The yuan: a new front in the trade war?

China’s currency, the yuan (also known as the renminbi), has slumped to a new low for 201 as Trump’s tariffs put a strain on the country’s manufacturing industries.


China's currency, the yuan (also known as the renminbi), has slumped to a new low for 2019. It weakened to 6.9352 to the dollar on Monday, getting ever closer to the psychologically important seven-to-the-dollar mark that traders think risks sparking a "currency war" with Washington. Donald Trump's tariffs are putting a strain on the country's manufacturing industries. An 8.5% year-on-year drop in imports in May also points to weakening domestic demand in the Middle Kingdom.

Those pressures caused the renminbi to fall roughly 2.5% between mid-April and mid-May. A significant devaluation could mitigate the effects of tariffs by making Chinese exports cheaper on international markets, but may provoke Trump into levelling accusations of currency manipulation.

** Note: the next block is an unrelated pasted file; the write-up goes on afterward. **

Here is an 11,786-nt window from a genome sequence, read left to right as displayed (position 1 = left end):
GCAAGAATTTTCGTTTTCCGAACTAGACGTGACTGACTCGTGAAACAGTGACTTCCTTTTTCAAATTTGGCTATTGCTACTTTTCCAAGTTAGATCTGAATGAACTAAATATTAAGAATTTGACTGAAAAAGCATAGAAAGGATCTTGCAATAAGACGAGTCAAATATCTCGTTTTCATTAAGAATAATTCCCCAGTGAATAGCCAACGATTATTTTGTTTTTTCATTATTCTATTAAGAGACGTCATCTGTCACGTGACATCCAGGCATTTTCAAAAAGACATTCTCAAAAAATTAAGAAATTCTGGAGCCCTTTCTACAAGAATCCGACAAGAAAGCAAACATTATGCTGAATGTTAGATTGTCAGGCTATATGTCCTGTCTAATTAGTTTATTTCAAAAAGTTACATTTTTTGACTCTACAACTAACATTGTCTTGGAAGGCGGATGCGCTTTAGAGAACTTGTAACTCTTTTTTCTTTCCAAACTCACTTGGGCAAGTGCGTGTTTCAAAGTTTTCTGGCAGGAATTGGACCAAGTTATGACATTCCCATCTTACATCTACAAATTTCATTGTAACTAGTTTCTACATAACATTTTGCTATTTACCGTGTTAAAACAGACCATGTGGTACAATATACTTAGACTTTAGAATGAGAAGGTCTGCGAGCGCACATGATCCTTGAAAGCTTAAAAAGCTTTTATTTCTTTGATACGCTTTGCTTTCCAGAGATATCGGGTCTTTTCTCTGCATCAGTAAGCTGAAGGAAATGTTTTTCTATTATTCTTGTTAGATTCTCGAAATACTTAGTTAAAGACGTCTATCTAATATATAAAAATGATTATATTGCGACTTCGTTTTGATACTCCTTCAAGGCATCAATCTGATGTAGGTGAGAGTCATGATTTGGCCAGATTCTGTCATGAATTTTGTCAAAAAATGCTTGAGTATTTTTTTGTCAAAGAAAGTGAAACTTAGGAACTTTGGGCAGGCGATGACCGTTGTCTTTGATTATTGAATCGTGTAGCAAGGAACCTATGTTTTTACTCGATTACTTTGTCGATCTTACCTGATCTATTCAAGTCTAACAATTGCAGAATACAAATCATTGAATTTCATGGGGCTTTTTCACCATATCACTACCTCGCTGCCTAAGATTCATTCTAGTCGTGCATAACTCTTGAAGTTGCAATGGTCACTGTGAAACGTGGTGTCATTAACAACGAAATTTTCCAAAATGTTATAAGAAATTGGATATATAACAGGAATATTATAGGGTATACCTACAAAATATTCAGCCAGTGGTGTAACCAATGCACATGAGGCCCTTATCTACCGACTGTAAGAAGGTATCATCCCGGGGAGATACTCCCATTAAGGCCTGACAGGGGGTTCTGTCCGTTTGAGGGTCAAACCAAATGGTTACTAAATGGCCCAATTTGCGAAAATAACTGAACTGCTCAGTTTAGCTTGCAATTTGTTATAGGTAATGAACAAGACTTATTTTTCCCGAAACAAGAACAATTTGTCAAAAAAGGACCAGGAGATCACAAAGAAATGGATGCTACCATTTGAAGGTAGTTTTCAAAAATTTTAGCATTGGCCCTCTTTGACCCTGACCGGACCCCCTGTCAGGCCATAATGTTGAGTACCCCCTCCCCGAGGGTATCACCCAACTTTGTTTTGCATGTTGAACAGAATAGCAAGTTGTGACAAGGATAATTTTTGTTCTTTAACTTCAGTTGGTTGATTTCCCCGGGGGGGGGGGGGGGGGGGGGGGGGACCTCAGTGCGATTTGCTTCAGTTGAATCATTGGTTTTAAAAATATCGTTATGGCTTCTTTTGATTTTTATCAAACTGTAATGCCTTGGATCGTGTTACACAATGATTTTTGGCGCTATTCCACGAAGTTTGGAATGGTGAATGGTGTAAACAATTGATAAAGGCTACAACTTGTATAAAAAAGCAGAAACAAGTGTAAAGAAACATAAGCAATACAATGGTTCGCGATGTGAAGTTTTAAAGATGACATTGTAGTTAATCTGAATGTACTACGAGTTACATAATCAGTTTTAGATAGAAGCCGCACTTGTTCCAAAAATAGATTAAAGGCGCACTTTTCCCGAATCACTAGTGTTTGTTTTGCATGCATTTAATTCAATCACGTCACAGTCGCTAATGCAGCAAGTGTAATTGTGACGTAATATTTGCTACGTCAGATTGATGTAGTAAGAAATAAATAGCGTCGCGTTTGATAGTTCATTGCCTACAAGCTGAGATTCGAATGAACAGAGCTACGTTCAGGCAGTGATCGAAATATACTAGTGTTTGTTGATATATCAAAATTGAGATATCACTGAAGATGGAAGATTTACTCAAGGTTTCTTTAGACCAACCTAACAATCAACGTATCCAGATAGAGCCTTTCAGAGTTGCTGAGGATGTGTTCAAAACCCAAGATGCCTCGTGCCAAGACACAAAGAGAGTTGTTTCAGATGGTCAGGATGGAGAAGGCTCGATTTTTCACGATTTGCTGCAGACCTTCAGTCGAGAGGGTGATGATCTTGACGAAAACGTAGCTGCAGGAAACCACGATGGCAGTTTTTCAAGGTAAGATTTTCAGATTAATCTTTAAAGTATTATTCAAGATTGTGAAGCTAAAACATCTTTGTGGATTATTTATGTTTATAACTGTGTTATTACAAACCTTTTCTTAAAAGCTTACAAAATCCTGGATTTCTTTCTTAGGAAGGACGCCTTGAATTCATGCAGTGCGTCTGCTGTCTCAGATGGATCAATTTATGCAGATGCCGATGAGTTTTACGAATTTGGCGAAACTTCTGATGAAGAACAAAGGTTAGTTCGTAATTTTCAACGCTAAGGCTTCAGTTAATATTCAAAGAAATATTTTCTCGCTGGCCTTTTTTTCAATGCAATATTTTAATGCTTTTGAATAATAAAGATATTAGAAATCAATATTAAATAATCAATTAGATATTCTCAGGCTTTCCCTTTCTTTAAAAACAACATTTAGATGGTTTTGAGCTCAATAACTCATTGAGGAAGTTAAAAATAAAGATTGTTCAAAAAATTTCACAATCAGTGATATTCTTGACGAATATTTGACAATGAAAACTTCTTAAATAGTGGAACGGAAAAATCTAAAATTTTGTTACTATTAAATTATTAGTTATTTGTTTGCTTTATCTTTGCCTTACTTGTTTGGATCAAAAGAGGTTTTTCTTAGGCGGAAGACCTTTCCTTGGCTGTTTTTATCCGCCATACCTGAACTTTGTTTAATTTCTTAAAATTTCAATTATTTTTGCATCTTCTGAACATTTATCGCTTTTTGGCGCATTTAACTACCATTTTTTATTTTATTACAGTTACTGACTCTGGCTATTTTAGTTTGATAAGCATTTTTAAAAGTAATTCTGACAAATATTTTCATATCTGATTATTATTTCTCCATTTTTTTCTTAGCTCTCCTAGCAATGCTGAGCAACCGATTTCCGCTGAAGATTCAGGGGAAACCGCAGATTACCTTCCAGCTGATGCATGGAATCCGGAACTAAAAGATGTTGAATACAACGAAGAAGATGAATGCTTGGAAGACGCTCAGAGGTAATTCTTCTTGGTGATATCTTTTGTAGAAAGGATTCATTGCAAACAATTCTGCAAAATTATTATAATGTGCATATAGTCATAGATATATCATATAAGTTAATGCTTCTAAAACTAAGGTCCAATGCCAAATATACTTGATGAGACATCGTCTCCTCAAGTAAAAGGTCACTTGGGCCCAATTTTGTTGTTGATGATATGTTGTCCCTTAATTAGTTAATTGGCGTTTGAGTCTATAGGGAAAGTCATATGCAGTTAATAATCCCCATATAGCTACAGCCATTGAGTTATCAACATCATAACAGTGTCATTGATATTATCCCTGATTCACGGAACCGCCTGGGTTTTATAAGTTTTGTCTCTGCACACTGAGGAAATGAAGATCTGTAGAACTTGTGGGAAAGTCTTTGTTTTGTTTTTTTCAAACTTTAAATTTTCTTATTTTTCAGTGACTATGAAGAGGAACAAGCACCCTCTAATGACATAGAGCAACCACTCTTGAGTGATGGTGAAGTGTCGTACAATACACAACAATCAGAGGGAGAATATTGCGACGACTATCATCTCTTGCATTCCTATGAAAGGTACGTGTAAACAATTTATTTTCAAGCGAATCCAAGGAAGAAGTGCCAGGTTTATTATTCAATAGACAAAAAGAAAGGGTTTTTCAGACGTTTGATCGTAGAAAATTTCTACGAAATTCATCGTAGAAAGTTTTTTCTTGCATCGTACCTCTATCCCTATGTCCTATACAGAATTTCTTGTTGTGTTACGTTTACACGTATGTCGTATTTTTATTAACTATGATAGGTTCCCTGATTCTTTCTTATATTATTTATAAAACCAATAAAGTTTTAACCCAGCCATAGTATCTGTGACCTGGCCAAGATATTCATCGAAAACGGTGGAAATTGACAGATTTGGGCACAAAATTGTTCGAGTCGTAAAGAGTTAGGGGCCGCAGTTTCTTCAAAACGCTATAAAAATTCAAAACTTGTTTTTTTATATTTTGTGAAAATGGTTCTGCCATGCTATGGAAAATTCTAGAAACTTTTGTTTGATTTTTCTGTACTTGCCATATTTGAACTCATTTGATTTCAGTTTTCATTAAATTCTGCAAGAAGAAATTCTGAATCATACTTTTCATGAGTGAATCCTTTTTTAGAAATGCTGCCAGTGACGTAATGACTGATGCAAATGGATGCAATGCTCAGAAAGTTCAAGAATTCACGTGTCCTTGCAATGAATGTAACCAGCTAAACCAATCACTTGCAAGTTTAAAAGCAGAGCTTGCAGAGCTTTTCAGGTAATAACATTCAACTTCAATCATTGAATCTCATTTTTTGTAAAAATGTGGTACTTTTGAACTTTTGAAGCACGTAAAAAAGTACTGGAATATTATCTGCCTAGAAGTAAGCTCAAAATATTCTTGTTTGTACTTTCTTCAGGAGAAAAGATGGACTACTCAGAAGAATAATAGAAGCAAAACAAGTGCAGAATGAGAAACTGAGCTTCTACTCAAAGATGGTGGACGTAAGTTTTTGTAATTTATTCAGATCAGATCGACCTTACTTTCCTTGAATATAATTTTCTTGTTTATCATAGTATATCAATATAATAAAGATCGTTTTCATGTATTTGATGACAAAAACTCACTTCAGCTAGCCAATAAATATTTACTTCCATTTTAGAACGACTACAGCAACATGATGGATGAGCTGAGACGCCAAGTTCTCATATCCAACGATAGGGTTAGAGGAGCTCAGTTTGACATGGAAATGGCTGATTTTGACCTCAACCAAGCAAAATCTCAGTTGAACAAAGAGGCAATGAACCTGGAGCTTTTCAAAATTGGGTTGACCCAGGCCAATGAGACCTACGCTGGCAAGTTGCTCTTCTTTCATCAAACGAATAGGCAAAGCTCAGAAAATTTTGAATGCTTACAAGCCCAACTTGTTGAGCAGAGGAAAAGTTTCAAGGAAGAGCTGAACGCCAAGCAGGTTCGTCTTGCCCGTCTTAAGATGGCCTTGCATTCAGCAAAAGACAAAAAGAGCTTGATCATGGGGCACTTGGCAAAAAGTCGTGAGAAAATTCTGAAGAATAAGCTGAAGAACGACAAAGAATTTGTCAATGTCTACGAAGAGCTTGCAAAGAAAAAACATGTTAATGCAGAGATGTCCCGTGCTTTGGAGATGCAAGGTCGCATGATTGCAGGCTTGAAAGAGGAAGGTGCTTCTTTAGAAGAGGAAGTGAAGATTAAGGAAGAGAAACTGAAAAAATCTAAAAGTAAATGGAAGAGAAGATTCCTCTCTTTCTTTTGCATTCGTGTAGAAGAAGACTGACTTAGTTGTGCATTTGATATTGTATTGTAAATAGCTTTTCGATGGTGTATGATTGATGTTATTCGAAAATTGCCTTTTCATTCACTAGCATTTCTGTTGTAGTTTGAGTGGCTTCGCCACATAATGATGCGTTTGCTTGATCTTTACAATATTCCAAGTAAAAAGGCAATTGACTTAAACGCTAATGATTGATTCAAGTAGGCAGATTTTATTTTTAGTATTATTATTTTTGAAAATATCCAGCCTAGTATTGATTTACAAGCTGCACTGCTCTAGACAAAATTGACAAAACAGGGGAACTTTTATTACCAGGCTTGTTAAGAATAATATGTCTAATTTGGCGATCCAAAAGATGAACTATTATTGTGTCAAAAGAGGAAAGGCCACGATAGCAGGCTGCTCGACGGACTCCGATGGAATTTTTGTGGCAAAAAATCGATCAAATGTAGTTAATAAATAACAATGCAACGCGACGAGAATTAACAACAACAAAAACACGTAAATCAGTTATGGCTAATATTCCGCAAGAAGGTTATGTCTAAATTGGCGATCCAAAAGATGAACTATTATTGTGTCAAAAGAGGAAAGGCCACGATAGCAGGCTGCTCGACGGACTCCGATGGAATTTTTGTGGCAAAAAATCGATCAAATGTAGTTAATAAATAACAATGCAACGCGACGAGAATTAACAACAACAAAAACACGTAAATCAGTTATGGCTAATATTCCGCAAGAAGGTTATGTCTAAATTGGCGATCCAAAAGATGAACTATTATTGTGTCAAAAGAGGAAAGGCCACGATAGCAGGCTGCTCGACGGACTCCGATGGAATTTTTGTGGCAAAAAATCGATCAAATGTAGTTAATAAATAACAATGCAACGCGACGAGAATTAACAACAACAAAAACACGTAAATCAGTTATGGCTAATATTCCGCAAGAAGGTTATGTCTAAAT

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Until 2005, China pegged the value of its currency to the US dollar at the much weaker level of 8.3 to the dollar. Since then it has largely pursued a "managed float" system, with the central bank using its vast foreign-exchange reserves estimated at more than $3trn to limit exchange-rate volatility and buy up yuan when its value falls too far. It has not traded above seven to the dollar since 2008.

There had been a "tacit" understanding that the authorities would defend the seven-to-the-dollar level, says Christopher Beddor on Breakingviews. Yet People's Bank of China officials have begun to hint that it is not a line in the sand.

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This cautious "blurring" of the currency line is a wise move, adds Beddor. The yuan would need to depreciate another 10% fully to offset the impact on exporters of upcoming American tariffs. The central bank is "resetting expectations" while keeping just enough uncertainty about its intentions to deter currency short-sellers.




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